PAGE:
supernatural wayward sisters

“It’s time to come home.”

“Wayward Sisters” is Supernatural’s second attempt at using a backdoor pilot for a spinoff and whereas the “Bloodlines” attempt failed miserably, what we get in this week’s Supernatural reminds us that the way to succeed, with any show really, is to make us care.

Mothers and daughters can fight like the worst of enemies…even when they love each other deeper than the ocean.

This episode picks up a few days after Sam, Dean, and Jack disappeared after the trio opened a doorway (thanks in part to Kaia) to rescue Mary from Apocalypse-world. While we see neither hide nor hair of Mary and Jack, it wouldn’t be Supernatural without us peeking in on Sam and Dean. And while they are relegated to the background, their return is a necessity, both for the path of this season and, more to the point, the character arc for Claire Novak.

So what makes this standalone/backdoor pilot work where others haven’t? The biggest aspect is that save for Kaia and Patience, we’ve had many interactions with the Wayward Sisters lineup. Jody’s been around since Season 5 with Claire, Alex, and Donna making their debuts in either Season 9 and 10. And while it may be the broken record syndrome here, it’s still true: there has never been a show out there that treats its supporting characters with such respect and grace as Supernatural. And everything they’ve done for ‘Wayward Sisters‘ set the foundation for this episode.

It comes as no surprise that Claire is slated to be the heart of the Wayward Sisters offshoot. From day one she’s had a vibrancy that at times has put me in mind of a young daredevil version of Dean: a Gibraltar-sized chip on her shoulder with something to prove and not very appreciative of the dangers she faces on a daily basis. The problem is that whereas Dean has decades of experience to fall back on as well as a partner in Sam who balances out Dean’s more mercurial personality quirks, Claire’s been doing it alone. Her choice to go solo is a major cause of the rift between her and Jody. It only intensifies when Patience comes to Jody, explaining her vision that Claire will die. Jody’s motherly instincts kick into high gear and much of the tension of the episode is not about bizarre creatures from a distant universe but that of a mother trying to keep her kid safe.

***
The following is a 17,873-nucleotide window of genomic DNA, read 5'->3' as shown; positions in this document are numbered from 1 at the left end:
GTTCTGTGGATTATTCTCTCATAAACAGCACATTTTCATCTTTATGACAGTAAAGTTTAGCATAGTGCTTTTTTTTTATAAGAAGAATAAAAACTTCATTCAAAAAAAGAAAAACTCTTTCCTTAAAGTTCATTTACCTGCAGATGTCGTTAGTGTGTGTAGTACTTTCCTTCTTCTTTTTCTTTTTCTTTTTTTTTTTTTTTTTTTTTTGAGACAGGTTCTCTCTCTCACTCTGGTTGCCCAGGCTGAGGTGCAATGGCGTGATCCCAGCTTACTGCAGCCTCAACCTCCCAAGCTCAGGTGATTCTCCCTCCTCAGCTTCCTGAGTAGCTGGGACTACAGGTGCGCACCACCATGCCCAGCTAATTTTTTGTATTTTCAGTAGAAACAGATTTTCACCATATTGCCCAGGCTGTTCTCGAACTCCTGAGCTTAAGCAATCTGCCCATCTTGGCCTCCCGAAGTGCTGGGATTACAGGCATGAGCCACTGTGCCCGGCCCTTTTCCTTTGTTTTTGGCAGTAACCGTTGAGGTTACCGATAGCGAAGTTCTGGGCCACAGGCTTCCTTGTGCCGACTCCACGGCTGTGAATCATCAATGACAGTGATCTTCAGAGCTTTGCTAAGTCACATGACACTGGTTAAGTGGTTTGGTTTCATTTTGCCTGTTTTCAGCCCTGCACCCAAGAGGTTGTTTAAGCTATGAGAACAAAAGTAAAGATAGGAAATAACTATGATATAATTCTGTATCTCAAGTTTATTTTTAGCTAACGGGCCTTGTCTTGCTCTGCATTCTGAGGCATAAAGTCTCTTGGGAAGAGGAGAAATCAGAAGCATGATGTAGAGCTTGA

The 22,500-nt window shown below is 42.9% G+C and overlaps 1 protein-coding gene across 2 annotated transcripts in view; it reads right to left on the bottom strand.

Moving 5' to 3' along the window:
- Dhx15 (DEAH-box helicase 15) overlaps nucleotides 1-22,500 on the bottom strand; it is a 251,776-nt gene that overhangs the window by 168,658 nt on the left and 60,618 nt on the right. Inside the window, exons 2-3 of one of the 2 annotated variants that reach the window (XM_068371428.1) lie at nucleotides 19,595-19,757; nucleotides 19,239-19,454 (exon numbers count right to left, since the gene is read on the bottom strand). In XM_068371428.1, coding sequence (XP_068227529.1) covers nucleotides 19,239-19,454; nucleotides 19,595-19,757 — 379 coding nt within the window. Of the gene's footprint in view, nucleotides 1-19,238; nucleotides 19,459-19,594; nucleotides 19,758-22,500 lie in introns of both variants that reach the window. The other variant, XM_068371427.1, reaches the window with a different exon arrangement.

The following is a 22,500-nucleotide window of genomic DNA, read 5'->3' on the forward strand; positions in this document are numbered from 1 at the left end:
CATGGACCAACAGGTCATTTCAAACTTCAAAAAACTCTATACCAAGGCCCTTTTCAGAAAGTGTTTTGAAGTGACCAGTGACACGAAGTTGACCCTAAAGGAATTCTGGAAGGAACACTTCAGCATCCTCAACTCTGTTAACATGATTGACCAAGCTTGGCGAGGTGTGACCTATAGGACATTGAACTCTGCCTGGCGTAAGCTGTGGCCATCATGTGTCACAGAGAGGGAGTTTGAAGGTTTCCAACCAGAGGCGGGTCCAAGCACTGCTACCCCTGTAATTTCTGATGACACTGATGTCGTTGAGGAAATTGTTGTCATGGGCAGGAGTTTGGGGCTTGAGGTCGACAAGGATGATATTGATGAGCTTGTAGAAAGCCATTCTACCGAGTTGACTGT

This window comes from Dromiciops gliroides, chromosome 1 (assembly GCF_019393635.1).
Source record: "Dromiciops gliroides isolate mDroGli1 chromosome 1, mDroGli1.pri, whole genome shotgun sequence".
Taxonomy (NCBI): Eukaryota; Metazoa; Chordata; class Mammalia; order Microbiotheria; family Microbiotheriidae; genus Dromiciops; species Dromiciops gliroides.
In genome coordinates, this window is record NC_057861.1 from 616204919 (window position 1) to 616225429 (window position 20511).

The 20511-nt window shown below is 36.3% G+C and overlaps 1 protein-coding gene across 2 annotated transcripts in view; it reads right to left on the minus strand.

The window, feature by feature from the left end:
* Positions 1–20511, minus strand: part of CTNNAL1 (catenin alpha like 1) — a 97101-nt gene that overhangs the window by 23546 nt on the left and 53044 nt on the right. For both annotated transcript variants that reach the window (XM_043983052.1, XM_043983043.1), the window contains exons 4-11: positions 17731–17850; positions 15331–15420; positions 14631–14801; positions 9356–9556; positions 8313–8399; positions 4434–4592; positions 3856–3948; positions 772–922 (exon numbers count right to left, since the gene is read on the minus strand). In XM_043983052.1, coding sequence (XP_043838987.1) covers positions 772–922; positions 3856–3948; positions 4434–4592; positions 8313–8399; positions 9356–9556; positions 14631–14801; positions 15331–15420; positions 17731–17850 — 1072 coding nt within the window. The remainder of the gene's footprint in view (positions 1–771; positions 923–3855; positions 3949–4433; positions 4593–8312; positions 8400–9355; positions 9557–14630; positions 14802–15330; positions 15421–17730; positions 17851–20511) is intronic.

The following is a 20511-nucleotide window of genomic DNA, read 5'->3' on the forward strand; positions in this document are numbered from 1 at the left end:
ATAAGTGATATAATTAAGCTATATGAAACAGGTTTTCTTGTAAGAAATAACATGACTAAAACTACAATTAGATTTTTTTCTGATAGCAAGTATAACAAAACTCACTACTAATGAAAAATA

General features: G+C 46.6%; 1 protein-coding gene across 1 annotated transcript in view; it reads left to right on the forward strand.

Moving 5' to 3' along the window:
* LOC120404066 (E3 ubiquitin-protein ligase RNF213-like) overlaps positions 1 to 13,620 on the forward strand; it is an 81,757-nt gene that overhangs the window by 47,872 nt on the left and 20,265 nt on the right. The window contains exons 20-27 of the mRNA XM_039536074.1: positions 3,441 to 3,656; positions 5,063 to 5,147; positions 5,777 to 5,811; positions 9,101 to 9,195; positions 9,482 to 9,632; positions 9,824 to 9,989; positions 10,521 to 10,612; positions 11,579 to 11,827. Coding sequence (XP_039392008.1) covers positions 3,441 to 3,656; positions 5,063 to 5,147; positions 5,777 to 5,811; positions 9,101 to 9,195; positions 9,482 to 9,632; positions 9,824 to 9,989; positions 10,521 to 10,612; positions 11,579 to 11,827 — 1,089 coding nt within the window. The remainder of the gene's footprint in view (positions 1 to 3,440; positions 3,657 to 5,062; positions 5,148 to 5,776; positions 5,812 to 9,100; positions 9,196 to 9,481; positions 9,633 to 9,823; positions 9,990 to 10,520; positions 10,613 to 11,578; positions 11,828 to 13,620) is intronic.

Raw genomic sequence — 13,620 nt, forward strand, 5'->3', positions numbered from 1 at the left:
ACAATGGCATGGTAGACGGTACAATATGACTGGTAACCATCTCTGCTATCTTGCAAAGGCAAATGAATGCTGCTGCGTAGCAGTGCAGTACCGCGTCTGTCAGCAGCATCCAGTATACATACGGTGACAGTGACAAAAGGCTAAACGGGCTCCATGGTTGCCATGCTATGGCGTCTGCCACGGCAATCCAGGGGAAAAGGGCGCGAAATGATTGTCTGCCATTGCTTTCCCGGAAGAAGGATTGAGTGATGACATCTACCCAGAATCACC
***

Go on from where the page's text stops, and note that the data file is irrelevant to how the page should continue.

Even with death, celebrate the life and love before you.

One of the best things the episode does is to show Claire as more than a headstrong badass, willing to ignore all advice just because she thinks she can do it. Claire may be young but life has dealt her quite a few sucky hands of life. So despite initially brushing off Patience’s warning, when Claire realizes that her death is very much on the table, she actually steps back and takes stock in the frailties of her life. She admits this, not to Jody but to Kaia. A young woman who Claire immediately takes a liking to and the pair are on the verge of becoming two peas in a pod. Claire even promises to protect Kaia as they head into the Bad Place to rescue Sam and Dean.

It doesn’t take a genius to realize what that means.

Yes, death is a big part of Supernatural and we don’t get out of “Wayward Sisters” without a casualty of war. And this one, it’s Kaia. I never saw that coming as my assumption always included Kaia as an integral part of the new show. Well, that still may be the case, though not quite in the way one may have expected. Turns out that the hooded figure of the Bad Place, the one that killed Kaia, is Kaia. Or at least a monster that wears her face.